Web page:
‘Full-stack’ refers to both parts of the application, meaning development of front- and back-end. In most cases, back-end includes more technologies than the front end.
Software development has never been cheap. Nowadays, companies are looking for ways to optimize their tech processes without blowing up the budget. One of the ways to do it is to hire a team of developers that can handle end-to-end development within a single unit – a full stack team. In this article, we are going to discuss the pros and cons of such teams, as well as explore the cases when such teams are the most effective.
When did this notion emerge?
This notion of full-stack teams and full-stack developers first emerged in the late 1990s with the introduction of the world wide web. With the introduction of the Internet, many major enterprise solutions had to create web clients for their products, e.g. ERM & ERP systems that needed web access instead of desktop apps. It was common practice to add web clients to an existing solution since the development of a web client was cheaper than C/C++ desktop solution.
At that time two new terms appeared: back end and front end. Back end is the name of the server-side of the system. The front end is the client on the user’s site, be it a website, a mobile client, or both.
In the case of this article, we’ll take a look at the back-end as a vendor of data for the web or mobile client (sophisticated crawlers or data science applications are not included).
What is a full-stack team?
Depending on how you divide the scope of work, the definition of full-stack may vary. Basically, there are two ways to deal with the tasks at hand. Since the application can be sliced into layers, the layer represents a single subsystem (usually based on one technology). For example, a web-client, a server-application, and a database. The development teams can be divided in two ways:
- The teams develop only one or two layers (front-end team, back-end team);
- The work is feature-based, the team develops all layers of an application (from end to end).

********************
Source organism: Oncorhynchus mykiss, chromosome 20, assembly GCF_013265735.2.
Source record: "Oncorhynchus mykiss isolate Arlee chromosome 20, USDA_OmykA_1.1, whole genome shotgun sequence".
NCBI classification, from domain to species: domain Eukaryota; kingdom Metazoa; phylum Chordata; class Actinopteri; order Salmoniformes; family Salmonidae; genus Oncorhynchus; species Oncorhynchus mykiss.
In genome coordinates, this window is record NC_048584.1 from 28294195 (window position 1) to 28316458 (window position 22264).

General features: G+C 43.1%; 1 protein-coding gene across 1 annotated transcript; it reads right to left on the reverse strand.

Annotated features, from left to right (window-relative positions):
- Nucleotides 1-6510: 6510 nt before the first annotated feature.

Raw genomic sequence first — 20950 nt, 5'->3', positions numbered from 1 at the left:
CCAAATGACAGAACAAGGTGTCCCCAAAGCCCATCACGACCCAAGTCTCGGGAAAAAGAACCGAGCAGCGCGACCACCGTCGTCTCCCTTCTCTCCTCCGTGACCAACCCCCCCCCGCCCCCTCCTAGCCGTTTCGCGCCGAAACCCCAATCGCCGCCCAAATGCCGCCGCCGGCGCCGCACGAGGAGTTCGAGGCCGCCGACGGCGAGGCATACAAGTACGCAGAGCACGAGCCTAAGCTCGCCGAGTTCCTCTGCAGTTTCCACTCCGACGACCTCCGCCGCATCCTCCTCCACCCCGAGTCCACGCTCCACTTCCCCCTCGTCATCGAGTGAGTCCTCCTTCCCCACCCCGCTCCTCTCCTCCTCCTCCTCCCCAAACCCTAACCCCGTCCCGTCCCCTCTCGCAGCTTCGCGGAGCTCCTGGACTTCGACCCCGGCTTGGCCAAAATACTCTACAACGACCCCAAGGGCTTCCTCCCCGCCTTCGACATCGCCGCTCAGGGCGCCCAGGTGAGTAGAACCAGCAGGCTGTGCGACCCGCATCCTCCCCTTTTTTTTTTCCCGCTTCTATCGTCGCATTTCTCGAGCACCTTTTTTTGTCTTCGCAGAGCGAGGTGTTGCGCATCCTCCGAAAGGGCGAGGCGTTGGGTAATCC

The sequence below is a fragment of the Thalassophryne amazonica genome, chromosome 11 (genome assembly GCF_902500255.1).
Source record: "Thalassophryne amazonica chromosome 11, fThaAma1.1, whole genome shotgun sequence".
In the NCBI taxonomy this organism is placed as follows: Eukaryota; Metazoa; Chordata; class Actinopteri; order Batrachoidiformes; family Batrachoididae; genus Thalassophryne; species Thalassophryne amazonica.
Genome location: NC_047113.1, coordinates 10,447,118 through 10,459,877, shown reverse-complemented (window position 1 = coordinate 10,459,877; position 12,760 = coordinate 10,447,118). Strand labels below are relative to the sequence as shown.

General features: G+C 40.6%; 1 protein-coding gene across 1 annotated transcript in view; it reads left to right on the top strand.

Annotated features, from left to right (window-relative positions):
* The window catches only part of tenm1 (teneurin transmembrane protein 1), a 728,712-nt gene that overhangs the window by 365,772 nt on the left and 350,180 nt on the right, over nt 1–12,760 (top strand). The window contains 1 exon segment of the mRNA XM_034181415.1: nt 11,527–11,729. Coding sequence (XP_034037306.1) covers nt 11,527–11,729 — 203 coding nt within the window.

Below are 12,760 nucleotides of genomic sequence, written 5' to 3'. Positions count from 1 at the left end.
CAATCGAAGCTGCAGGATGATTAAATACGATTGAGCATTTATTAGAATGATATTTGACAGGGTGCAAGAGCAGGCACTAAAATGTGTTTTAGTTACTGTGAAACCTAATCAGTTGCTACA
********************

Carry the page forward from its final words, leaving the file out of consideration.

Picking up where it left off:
The second option is called a full-stack team since the team covers all tech stack of the application.
On the contrary, a full-stack developer is an expert who can work on every part of the application development. A full-stack developer has skills for both front-end, back-end, and (in most cases) database development.
So, should a company go for a full-stack team or a full-stack developer? We do not believe it should be one or the other. Rather, it depends on the operating model of your company.
Value of a full-stack team for business
When your business needs an MVP, and time-to-market is limited, the last thing you need is to spend weeks on communication or scope arrangements between teams (including who does what and when). Here’s when a full stack development team is more efficient, allowing you to have:
- The planning stage is faster, as there is less communication, dependencies, and synchronization involved.
- Faster development process. If the right methodology is chosen, there’s less fuss about who does what.
- Better support. If the team is supposed to support the product, the expenses for the full-stack team will be lower as one person can fix many issues.
- Feature-owning. The dedicated development team has a better understanding of business needs and domain knowledge, resulting in a better understanding of requirements, easier bug fixing, and improved knowledge sharing.
- Less bureaucracy. When the project has multiple teams, often they have a hard time deciding ‘who’s fault was it’ and who has to fix it.
Full-stack teams vs full-stack developers